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Devonport's Tammy Milne is working with engineering students at Melbourne University

A leading Tasmanian disability advocate is working on a project with engineering students at Melbourne University to improve the lives of people with disabilities.

Tammy Milne, of Devonport who recently gave evidence to the Disability Royal Commission, is part of a team of four but there are 10 other teams working across Australia.

"We are working collaboratively to identify something that will make the lives of people with disabilities (PWD) better," Ms Milne said.

"These collaborative groups enlighten our young engineers of the future about the diversity of community and that not everyone is able-bodied and accommodations need to be made.

"We look beyond the legislation and look deeply into physical problems that restrict people with disabilities' full participation in society and find solutions.

"This will have a flow-on effect in our community in the future because our engineers will be more aware and better skilled, they will know more and be more empathetic because they have worked with people with disabilities."

Mrs Milne, a former Devonport councillor said her group had talked about the accessibility of hotel bathrooms and also accessible prams for mums in wheelchairs and wheelchairs that can go out to the beach and into the water.

She said the team had narrowed its focus to access to trains for all Australians.

"People with disabilities need to notify the staff at the train station to get a ramp put down physically by a train staff member so that the PWD can access the train.

"Trams have elevated platforms and the gap between tram and platform is negotiable and doesn't need a ramp.

"We want to try to engineer a way in which we could retrofit train stations in the same way that mirrors the tram stops and gives people with disabilities easy access without having to ask for assistance."

Ms Milne said each team had a person living with a disability as an expert consultant.

"I guess my role is to guide the students on what people with disability need and what it is like to be disabled and what equipment means to our independence and full participation in society.

"We talked about ableism, which they were unaware of. Ableism is where things/structures/environments are built only for people who are able-bodied, it gives people who are able-bodied an advantage.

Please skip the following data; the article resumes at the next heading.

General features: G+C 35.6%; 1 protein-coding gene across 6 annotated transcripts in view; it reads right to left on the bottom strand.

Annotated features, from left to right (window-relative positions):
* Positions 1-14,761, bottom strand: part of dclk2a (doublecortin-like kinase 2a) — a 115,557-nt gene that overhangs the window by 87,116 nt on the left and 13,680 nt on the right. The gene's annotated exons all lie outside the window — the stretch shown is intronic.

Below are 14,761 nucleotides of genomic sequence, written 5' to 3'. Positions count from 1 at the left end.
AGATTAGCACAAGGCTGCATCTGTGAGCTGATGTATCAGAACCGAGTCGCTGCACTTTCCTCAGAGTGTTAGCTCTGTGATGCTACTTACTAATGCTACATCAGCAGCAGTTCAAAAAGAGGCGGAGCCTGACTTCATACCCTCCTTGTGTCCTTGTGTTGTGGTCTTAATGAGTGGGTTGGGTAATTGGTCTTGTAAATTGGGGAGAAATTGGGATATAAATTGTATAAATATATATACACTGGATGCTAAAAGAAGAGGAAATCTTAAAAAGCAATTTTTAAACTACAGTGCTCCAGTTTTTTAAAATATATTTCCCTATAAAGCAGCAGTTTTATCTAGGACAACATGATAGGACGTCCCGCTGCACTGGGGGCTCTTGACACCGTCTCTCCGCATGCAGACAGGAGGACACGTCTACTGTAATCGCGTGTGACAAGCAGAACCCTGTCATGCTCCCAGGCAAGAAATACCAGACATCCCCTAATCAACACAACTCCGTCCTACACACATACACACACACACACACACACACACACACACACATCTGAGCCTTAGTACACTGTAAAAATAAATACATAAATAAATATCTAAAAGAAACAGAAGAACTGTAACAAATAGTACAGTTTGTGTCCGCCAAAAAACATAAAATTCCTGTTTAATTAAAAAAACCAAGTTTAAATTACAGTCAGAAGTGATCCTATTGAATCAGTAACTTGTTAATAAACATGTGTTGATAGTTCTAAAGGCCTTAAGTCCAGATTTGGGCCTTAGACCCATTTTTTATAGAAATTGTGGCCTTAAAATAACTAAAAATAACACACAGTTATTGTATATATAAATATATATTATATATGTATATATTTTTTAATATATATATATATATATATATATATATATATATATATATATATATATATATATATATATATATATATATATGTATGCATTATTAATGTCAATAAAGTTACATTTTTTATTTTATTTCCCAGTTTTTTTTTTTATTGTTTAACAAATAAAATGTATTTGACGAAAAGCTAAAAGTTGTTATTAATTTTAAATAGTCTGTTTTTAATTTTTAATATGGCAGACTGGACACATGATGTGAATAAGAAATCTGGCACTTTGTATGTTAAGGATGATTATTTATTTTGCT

"A self-opening door enables both able-bodied people and disabled people to have an even, equitable advantage but a door that requires you to physically open it puts some people with disabilities at a disadvantage and they need to be helped or assisted and feel reliant on others instead of having control over their own environment. Getting assistance on a train is like this."

Ms Milne does not have to travel to Melbourne for the project.

"COVID has in some instances has been a game-changer for the way in which we communicate and conduct business. We have learned we don't necessarily have to be in the same room. This has meant that the pool of people able to be involved in projects like this can be Australia wide rather than confined to one metropolitan area, people in this collaboration are from both regional and rural and cites, from all over.

"It has been amazing and it means that the consultations are so much richer and authentic than otherwise would have been."

Ms Milne said she hoped the Disability Royal Commission shone the light on what happened to Anne-Maree Smith, 54, who had cerebral palsy and died in April from malnutrition and other illness after being left in a cane chair for 24 hours a day for more than a year.

"All the evidence given has been very important to the improvement of our services and to make sure what happened to Anne-Maree never happens again," she said.

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